Original article published on International Food Safety and Quality Network.

Regulations protect the health and welfare of consumers. One such regulation is ISO 8573-7 which provides guidelines to manufacturers for compressed air testing for microorganisms. Failure to use a proper, validated sampling method to test compressed air can result in a false positive for microbial contamination.

In one case, a bakery in Illinois experienced false positive results requiring extensive re-testing, maintenance, and troubleshooting. Eventually, they discovered that they had allowed ambient air to mix with the compressed air sample. The tests were revealing microbes in the ambient air that did not exist in the compressed air (Parker Hannifin Corporation, 2014). Choosing the correct method and performing the sampling properly can ensure accurate results and, ultimately, save time and money.

Qualitative vs Quantitative Results

Qualitative microbial analyses only report the presence or absence of microorganisms, while quantitative analyses report the number of microbes in a specified volume. ISO 8573-7 calls for quantitative results and provides guidance on the appropriate equipment for sampling. Impaction samplers, which obtain results via total plate count per cubic meter, are specified in Annex B of the standard.

When choosing sampling equipment for microbial testing, it’s important to consider the goals of testing and the standards to which one is reporting. An inappropriate sampling method will not meet requirements and could result in a false positive result, or in the worst case scenario, not report dangerous microbial contamination that could force a recall or harm consumers.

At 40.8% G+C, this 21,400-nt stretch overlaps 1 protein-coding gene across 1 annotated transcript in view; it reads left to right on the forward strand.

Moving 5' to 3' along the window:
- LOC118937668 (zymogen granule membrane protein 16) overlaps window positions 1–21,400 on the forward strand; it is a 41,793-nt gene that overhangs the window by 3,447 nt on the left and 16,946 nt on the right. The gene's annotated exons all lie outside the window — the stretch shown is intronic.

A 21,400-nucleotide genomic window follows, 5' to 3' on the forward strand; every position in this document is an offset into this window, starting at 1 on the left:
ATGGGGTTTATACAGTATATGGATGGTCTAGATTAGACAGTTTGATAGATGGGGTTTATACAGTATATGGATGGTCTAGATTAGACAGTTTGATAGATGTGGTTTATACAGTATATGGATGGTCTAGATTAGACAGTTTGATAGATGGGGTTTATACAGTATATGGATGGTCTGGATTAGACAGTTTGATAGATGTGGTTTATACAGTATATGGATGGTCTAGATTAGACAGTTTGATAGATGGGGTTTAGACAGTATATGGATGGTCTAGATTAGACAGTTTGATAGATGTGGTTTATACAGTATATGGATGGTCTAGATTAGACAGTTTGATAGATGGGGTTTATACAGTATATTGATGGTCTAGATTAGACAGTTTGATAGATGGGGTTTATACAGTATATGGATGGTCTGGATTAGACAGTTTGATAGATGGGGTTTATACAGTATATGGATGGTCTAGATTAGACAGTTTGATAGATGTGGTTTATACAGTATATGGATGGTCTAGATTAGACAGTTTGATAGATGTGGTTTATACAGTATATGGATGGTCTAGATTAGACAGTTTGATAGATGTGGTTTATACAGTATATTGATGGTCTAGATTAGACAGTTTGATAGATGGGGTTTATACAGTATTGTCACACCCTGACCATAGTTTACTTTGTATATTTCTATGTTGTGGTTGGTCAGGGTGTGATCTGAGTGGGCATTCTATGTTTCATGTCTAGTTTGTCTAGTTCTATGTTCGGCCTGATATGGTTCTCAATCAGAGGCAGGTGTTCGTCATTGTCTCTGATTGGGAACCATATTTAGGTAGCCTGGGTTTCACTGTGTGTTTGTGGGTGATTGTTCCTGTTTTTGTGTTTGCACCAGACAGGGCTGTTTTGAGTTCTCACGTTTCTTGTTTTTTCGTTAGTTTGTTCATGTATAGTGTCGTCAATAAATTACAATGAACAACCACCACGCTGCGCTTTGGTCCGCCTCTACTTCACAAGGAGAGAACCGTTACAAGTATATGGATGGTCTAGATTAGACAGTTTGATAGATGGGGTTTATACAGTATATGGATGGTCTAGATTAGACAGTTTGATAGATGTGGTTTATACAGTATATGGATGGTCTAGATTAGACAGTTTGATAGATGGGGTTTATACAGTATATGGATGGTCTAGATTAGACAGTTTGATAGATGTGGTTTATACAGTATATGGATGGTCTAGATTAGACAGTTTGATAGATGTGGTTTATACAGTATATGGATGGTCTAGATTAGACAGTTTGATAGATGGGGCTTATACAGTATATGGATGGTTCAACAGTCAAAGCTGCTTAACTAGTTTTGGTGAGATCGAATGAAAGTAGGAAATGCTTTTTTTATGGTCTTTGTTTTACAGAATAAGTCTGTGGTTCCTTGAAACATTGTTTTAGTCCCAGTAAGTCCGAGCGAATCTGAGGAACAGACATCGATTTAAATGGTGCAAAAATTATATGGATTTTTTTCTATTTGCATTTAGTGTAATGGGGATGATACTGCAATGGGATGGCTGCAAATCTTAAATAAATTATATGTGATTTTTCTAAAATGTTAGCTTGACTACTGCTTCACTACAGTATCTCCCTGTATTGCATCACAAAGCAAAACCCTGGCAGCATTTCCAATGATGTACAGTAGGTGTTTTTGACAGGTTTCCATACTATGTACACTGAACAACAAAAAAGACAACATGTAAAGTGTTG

Non-Validated Microbial Sampling Methods

The following methods are not validated as per ISO 8573-7 and will not provide quantitative results.

  • Spraying compressed air/gas through a hose into a sterile bag that contains an open petri dish
  • Spraying compressed air onto a sterile surface and stamping agar plate on that surface
  • Spraying compressed air/gas directly onto the agar plate
  • Spraying compressed air into sterile water and then analyzing water
nonvalidated micro sampling methods - what not to do

Testing in any of these manners will not provide you with results that can be relied upon (Sandoval, 2018).

  • Methods cannot be validated
  • Volume of tested air cannot be measured
  • No controls are present
  • Environmental microorganisms are likely to be introduced

SAS Pinocchio Super II Impaction Sampler

At Trace Analytics LLC, we test compressed air for microbial contamination using the Pinocchio Super II Impaction Sampler. Specifically designed for compressed air testing, this piece of equipment is validated as per ISO 8573-7 and can provide quantitative results. Additionally, Trace Analytics has put together extensive instructions on proper testing procedures.

Aseptic technique, negative controls, validated sampling methods and a 3rd-party accredited laboratory used together in tandem help to ensure accurate results and a healthy compressed air system.

For more comprehensive information on microbial sampling techniques, read the original article by Maria Sandoval published on IFSQN.

Pinocchio Super II compressed air testing kit for microorganisms